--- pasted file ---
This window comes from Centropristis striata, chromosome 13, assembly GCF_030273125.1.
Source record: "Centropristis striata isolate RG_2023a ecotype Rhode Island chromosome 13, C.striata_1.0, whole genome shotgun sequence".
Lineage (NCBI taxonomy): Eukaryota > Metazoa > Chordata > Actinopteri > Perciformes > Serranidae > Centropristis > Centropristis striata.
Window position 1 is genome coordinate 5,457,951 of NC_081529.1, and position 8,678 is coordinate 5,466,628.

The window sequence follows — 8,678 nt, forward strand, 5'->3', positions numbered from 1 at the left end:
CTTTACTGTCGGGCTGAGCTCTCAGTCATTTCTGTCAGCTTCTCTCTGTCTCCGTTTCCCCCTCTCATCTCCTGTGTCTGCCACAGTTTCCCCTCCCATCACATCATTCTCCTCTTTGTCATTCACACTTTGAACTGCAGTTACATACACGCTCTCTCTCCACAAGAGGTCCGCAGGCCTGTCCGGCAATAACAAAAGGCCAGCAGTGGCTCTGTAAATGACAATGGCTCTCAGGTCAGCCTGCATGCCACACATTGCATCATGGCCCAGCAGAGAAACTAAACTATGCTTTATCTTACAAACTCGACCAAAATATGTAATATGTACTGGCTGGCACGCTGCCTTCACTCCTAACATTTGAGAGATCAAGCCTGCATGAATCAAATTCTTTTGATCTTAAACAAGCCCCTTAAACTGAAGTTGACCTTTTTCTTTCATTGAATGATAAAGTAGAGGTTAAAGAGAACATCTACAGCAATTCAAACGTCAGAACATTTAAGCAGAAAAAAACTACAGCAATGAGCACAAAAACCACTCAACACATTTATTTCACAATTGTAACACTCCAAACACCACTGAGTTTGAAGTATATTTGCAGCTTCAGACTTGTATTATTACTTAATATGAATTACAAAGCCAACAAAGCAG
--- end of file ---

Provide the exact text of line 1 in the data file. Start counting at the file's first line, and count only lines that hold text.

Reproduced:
This window comes from Centropristis striata, chromosome 13, assembly GCF_030273125.1.